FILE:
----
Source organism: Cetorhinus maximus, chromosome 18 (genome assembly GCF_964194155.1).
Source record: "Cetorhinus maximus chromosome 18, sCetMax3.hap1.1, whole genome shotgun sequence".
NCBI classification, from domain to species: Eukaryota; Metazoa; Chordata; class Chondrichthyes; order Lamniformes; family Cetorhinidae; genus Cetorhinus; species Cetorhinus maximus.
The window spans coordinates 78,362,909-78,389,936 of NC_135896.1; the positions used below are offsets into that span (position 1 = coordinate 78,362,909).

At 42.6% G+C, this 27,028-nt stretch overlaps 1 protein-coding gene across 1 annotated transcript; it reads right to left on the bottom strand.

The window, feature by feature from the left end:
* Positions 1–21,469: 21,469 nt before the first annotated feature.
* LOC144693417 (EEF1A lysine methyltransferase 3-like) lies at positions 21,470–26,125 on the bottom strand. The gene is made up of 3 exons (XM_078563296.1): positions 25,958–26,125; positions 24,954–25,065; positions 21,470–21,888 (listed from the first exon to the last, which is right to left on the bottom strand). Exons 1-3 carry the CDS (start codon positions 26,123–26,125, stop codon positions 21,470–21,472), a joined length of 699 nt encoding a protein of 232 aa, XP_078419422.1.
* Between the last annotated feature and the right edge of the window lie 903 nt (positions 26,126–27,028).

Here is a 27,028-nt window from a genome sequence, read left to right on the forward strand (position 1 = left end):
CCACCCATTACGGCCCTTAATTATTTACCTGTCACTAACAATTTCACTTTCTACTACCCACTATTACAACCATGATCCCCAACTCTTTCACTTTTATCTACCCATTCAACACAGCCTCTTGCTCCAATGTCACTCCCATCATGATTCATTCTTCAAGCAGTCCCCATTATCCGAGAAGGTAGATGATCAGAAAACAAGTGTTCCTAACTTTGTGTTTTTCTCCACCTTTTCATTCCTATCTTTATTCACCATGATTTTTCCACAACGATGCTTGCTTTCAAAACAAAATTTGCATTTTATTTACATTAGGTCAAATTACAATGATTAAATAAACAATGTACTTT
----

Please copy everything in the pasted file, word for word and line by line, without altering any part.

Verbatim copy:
Source organism: Cetorhinus maximus, chromosome 18 (genome assembly GCF_964194155.1).
Source record: "Cetorhinus maximus chromosome 18, sCetMax3.hap1.1, whole genome shotgun sequence".
NCBI classification, from domain to species: Eukaryota; Metazoa; Chordata; class Chondrichthyes; order Lamniformes; family Cetorhinidae; genus Cetorhinus; species Cetorhinus maximus.
The window spans coordinates 78,362,909-78,389,936 of NC_135896.1; the positions used below are offsets into that span (position 1 = coordinate 78,362,909).

At 42.6% G+C, this 27,028-nt stretch overlaps 1 protein-coding gene across 1 annotated transcript; it reads right to left on the bottom strand.

The window, feature by feature from the left end:
* Positions 1–21,469: 21,469 nt before the first annotated feature.
* LOC144693417 (EEF1A lysine methyltransferase 3-like) lies at positions 21,470–26,125 on the bottom strand. The gene is made up of 3 exons (XM_078563296.1): positions 25,958–26,125; positions 24,954–25,065; positions 21,470–21,888 (listed from the first exon to the last, which is right to left on the bottom strand). Exons 1-3 carry the CDS (start codon positions 26,123–26,125, stop codon positions 21,470–21,472), a joined length of 699 nt encoding a protein of 232 aa, XP_078419422.1.
* Between the last annotated feature and the right edge of the window lie 903 nt (positions 26,126–27,028).

Here is a 27,028-nt window from a genome sequence, read left to right on the forward strand (position 1 = left end):
CCACCCATTACGGCCCTTAATTATTTACCTGTCACTAACAATTTCACTTTCTACTACCCACTATTACAACCATGATCCCCAACTCTTTCACTTTTATCTACCCATTCAACACAGCCTCTTGCTCCAATGTCACTCCCATCATGATTCATTCTTCAAGCAGTCCCCATTATCCGAGAAGGTAGATGATCAGAAAACAAGTGTTCCTAACTTTGTGTTTTTCTCCACCTTTTCATTCCTATCTTTATTCACCATGATTTTTCCACAACGATGCTTGCTTTCAAAACAAAATTTGCATTTTATTTACATTAGGTCAAATTACAATGATTAAATAAACAATGTACTTT